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an <em>Aedes aegypti&nbsp;</em>mosquito, black with white dots and stripes on its joints and body, sitting on a person&#39;s skin and feeding.
Smelly Skin Compounds Draw Mosquitoes to Some People More than Others
People with more carboxylic acids in their body odor are more attractive to mosquitoes, a study finds.
Smelly Skin Compounds Draw Mosquitoes to Some People More than Others
Smelly Skin Compounds Draw Mosquitoes to Some People More than Others

People with more carboxylic acids in their body odor are more attractive to mosquitoes, a study finds.

People with more carboxylic acids in their body odor are more attractive to mosquitoes, a study finds.

insect olfaction
Vector image of swarming locusts in a field
Scents and Sense-Abilities: Using Bug Brainpower to Smell Cancer
Iris Kulbatski, PhD | Dec 12, 2022 | 4 min read
Scientists use locust brains as living biosensors to perform cancer cell breath tests.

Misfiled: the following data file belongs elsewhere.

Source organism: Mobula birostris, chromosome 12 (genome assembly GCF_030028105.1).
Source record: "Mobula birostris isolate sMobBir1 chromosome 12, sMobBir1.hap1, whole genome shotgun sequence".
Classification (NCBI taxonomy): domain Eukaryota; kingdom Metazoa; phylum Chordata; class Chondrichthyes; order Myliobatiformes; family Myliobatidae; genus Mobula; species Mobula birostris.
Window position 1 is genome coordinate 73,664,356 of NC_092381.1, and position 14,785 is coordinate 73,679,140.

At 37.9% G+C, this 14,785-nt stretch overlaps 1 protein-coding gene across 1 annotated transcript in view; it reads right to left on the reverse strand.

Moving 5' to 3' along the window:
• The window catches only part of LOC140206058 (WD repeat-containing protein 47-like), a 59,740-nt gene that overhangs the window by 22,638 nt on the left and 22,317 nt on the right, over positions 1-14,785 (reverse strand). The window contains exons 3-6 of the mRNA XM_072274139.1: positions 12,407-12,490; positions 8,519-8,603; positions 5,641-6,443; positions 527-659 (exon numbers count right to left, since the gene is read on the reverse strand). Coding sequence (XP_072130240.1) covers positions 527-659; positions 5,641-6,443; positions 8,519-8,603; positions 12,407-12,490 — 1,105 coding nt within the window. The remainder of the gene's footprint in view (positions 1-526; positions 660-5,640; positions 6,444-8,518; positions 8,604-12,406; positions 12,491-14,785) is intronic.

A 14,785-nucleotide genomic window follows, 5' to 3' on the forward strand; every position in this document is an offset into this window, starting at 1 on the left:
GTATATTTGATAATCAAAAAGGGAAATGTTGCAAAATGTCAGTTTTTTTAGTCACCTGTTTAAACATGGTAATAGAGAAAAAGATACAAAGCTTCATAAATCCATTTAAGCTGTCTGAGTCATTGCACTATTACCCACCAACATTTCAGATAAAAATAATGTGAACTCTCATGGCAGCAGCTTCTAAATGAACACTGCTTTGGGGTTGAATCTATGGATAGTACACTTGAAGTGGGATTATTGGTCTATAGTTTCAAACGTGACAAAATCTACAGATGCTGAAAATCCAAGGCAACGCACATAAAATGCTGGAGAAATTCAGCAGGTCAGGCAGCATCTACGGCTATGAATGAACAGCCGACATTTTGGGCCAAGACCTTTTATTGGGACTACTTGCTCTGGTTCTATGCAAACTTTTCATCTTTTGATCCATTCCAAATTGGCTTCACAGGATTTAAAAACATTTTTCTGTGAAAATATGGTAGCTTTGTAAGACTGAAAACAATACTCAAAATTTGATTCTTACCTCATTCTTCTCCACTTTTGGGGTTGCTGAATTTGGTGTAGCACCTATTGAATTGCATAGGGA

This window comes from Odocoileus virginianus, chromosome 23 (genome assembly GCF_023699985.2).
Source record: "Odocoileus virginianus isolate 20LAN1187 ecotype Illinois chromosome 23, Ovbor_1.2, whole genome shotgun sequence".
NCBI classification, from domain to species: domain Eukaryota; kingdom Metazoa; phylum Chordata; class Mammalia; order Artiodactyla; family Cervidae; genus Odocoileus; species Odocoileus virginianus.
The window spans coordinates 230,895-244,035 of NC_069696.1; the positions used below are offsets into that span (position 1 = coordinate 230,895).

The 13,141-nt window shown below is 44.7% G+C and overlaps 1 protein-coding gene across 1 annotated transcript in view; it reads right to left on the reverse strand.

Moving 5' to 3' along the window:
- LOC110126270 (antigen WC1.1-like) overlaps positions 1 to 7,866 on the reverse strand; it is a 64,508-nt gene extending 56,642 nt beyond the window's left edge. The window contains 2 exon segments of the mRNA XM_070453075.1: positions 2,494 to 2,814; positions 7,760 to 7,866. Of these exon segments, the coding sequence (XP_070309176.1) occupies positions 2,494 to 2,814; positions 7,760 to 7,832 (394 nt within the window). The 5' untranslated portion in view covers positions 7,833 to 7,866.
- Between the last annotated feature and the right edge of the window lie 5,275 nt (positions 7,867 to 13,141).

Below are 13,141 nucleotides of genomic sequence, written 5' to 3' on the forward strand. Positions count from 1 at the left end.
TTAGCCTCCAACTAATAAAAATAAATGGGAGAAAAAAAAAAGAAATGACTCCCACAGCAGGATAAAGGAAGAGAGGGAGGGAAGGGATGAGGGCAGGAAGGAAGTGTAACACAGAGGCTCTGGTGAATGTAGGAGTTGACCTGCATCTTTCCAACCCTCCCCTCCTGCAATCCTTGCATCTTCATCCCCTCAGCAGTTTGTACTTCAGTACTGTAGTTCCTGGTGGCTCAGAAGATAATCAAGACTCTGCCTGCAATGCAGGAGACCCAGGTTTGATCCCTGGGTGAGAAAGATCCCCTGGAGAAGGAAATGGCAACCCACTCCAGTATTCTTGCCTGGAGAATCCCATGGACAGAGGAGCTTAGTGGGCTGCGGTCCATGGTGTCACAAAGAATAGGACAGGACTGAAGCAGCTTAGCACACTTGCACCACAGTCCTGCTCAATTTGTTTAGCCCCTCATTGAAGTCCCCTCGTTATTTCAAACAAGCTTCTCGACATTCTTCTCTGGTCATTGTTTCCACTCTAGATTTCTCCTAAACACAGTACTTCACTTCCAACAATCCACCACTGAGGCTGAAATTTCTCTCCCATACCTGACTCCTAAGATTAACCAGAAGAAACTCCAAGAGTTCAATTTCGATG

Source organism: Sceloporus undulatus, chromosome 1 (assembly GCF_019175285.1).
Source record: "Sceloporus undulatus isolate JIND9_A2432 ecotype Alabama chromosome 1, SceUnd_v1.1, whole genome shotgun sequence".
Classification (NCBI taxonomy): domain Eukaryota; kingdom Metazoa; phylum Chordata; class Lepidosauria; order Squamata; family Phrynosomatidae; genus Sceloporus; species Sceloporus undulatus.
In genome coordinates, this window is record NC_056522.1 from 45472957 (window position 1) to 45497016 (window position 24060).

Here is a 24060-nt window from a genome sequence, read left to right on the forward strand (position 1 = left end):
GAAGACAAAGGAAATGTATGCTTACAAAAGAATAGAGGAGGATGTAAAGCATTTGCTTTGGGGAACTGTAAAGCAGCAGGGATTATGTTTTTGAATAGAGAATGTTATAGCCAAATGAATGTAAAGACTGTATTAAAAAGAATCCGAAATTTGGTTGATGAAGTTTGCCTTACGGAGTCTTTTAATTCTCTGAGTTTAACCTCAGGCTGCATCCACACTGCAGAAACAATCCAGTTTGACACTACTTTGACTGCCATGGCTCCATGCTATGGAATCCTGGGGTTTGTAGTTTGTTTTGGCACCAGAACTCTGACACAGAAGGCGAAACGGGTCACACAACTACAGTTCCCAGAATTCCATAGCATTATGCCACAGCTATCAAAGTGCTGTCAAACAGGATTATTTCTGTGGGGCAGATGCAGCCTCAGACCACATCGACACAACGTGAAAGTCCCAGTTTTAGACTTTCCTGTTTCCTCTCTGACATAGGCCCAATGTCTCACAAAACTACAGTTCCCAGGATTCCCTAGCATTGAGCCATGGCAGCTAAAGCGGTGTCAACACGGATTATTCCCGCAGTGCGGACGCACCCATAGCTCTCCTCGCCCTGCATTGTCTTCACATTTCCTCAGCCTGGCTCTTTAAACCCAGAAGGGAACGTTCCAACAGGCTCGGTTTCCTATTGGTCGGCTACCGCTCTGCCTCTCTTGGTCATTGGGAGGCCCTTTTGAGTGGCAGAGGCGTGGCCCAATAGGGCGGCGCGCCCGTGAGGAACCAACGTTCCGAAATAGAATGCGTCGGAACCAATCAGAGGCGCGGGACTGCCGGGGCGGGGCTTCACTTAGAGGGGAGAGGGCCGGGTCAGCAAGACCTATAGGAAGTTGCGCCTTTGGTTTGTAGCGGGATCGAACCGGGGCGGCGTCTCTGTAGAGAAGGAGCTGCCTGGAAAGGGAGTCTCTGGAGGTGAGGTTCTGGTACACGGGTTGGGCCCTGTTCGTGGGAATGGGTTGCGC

Close-up of a mosquito antenna with hair-like protrusions and fluorescently labeled glomeruli as green circles on the shaft
The Neuroscience Behind Why Mosquitoes Always Find You
Sophie Fessl, PhD | Aug 18, 2022 | 5 min read
Neurons in mosquito antennae can express more than one olfactory receptor at a time, a redundancy that likely ensures they don’t lose a potential host’s scent.
A close-up of a fruit fly head with antenna clearly visible in front of its red eyes
Bacterial Infections Disrupt Flies’ Sense of Smell
Abby Olena, PhD | Jul 21, 2021 | 4 min read
The temporary loss of olfaction stops the flies from eating any more of whatever it is that made them sick.
Image of the Day: Moth Proboscis
The Scientist Staff and The Scientist Staff | Mar 5, 2018 | 2 min read
The hawkmoth’s brain uses a different area to search for food than it does to look for where to lay eggs.  
Bug Off
Kerry Grens | Oct 3, 2013 | 1 min read
Identification of a DEET-sensitive olfactory receptor leads to alternative, possibly better, repellants.
An Olfaction Odyssey
Megan Scudellari | Oct 1, 2013 | 9 min read
Thanks to a book, a war, and a big green caterpillar, John Hildebrand found himself mapping the exquisite and surprising wiring of the insect olfactory system.
Speaking of Science
The Scientist Staff | Oct 1, 2013 | 2 min read
October 2013's selection of notable quotes
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